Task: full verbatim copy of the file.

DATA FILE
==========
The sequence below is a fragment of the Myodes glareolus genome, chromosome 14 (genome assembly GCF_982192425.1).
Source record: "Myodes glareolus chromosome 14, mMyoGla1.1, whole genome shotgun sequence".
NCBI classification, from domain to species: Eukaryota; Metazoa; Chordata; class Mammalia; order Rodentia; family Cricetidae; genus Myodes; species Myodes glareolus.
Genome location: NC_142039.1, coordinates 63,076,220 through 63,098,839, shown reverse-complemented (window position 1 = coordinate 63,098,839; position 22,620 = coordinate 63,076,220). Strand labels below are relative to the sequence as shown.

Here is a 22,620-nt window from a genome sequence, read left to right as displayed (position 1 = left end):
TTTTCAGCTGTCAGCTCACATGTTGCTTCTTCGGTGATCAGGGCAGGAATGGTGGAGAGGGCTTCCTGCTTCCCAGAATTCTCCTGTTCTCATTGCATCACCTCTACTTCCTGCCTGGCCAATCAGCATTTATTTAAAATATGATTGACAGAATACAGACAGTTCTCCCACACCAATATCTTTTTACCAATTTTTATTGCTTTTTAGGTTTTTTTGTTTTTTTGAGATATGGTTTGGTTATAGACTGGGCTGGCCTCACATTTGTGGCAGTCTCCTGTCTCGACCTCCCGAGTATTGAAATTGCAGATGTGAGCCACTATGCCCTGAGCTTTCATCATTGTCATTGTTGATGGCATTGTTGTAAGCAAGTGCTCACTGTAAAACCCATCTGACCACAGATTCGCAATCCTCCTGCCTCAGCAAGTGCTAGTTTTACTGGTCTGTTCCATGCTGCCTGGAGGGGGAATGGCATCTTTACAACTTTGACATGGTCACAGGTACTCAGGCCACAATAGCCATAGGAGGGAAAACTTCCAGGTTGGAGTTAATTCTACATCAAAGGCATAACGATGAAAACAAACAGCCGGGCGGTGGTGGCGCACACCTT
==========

The sequence below is a fragment of the Myodes glareolus genome, chromosome 14 (genome assembly GCF_982192425.1).
Source record: "Myodes glareolus chromosome 14, mMyoGla1.1, whole genome shotgun sequence".
NCBI classification, from domain to species: Eukaryota; Metazoa; Chordata; class Mammalia; order Rodentia; family Cricetidae; genus Myodes; species Myodes glareolus.
Genome location: NC_142039.1, coordinates 63,076,220 through 63,098,839, shown reverse-complemented (window position 1 = coordinate 63,098,839; position 22,620 = coordinate 63,076,220). Strand labels below are relative to the sequence as shown.

Here is a 22,620-nt window from a genome sequence, read left to right as displayed (position 1 = left end):
TTTTCAGCTGTCAGCTCACATGTTGCTTCTTCGGTGATCAGGGCAGGAATGGTGGAGAGGGCTTCCTGCTTCCCAGAATTCTCCTGTTCTCATTGCATCACCTCTACTTCCTGCCTGGCCAATCAGCATTTATTTAAAATATGATTGACAGAATACAGACAGTTCTCCCACACCAATATCTTTTTACCAATTTTTATTGCTTTTTAGGTTTTTTTGTTTTTTTGAGATATGGTTTGGTTATAGACTGGGCTGGCCTCACATTTGTGGCAGTCTCCTGTCTCGACCTCCCGAGTATTGAAATTGCAGATGTGAGCCACTATGCCCTGAGCTTTCATCATTGTCATTGTTGATGGCATTGTTGTAAGCAAGTGCTCACTGTAAAACCCATCTGACCACAGATTCGCAATCCTCCTGCCTCAGCAAGTGCTAGTTTTACTGGTCTGTTCCATGCTGCCTGGAGGGGGAATGGCATCTTTACAACTTTGACATGGTCACAGGTACTCAGGCCACAATAGCCATAGGAGGGAAAACTTCCAGGTTGGAGTTAATTCTACATCAAAGGCATAACGATGAAAACAAACAGCCGGGCGGTGGTGGCGCACACCTT